View Full Version : senior project idea... Aikido Demonstration?

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Ryan Sanford
07-23-2007, 03:06 PM
At my High School, we are required to do some type of senior project as part of our graduation requirement. I'll officially start planning what I'm going to do in Sept., but lately I've been kicking around the idea of arranging an Aikido demonstration at the nearby middle school (I live in Clackamas, Oregon, by the way). In the past, other students have done assemblies at the same school for their senior project, and I'd love to do something like that. I'm wondering if anyone knows what it's like to plan something like that, what kind of funds are needed, preparations, etc. Also, I'd be interested in hearing from Oregon Aikido students about possible participation (nothing official, I'm just kicking the idea around). Thanks in advance!

07-23-2007, 03:26 PM

My dojo participated in a senior project event last year. The senior that put it together invited several schools to participate in the demo and as part of his overal project, did a history for each of the martial arts presented. Everything he did, from the invites, to communciation, advertising, etc, was documented. We had aikido, whushu, karate, kali/escrima and some other home grown system perform. Afterwards, there was a pizza party for all participants. It was held at the High School gym. Not sure what kind of costs were involved.

Good luck ...

07-23-2007, 04:09 PM
Compliments. Great project.
Contact the local Aikido schools (plural).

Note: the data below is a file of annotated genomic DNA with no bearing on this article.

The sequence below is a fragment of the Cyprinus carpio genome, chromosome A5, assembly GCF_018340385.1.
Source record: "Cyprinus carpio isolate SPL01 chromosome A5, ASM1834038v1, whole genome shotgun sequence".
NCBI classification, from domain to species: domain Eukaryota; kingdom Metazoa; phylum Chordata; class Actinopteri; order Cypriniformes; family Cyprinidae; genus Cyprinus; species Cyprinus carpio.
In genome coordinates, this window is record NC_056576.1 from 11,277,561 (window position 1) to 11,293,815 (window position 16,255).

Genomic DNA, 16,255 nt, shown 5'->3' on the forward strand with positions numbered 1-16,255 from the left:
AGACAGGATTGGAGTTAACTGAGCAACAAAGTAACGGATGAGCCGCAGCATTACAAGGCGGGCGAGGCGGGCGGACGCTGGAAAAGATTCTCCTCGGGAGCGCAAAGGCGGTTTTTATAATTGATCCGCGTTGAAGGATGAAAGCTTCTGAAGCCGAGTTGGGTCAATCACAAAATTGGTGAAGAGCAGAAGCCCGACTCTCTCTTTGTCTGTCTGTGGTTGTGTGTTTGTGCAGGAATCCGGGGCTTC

Contact the facility.
Contact the press.
Get it covered to promote nonviolent conflict resolution and both personal and social responsibility.
I always have ideas, feel free to contact me.
Rei, Domo.

07-24-2007, 02:36 AM
Hi Ryan,

My daughter did a similar project in her final school year in the UK which seemed to work well.
She organised 5 (I think) taster activities witht he help of local sports clubs and,of course, our dojo.

Her experience was that all of the clubs were really positive and the day was enjoyed by all.

Good luck!

Peter Seth
07-24-2007, 05:50 AM
Hi ryan.:)
Great idea, but you also could present the event for a nominated charity. Ive been organising an event for the past 7 years to raise funds for Cancer Research UK. 12 to 14 different arts take part - had participants from all over the world come along to support the cause but mostly from the north of england. Gets different arts together, increases public awareness in the arts and also the charity. (Raised thousands of pounds over the years - arts becoming less insular and more multi art courses held - also a local martial arts family/fellowship has been created). Still trying to get the idea spread around the uk to get all martial arts clubs/orgs to do similar during the same week (Usually in May) could raise many millions for charity and also martial arts profile nationally. A win - win situation everyway.

Contact all local martial arts/ venue - set date/time etc for event (may be able to get venue etc free if you explain the charity angle)? - agree on a charity - get the charity involved, Liaise with them - publicise the event (dont be coy - get tv, press etc involved - even nationally - never know idea may take off across the country). Very important to ensure insurances are all in order - participants, venue etc. Public and personal liability.

Also so it remains your idea/project you may want your parents/teacher/sensei or someone you trust to help organise so you dont get the project 'hijacked' by others for their own interests. It can happen.
Go for it! and good luck.


Ryan Sanford
07-26-2007, 12:22 AM
Oh, thanks everyone, for the advice! I never even considered contacting the media, but that would be a great idea!
I'm sure the school would love it if it were charity event, too.
I'll make sure to add "non-violent conflict resolution" too, they'd appreciate that, I'm sure.
Any other advice is much appreciated!

Erik Calderon
07-26-2007, 09:19 PM
I've done many demonstrations in many schools, not as a project because I own my own dojo.

It's a lot of fun, and the schools are very supportive. They have all the equipment, especially if you plan it during a school festival, like here in Houston every school has an international festival.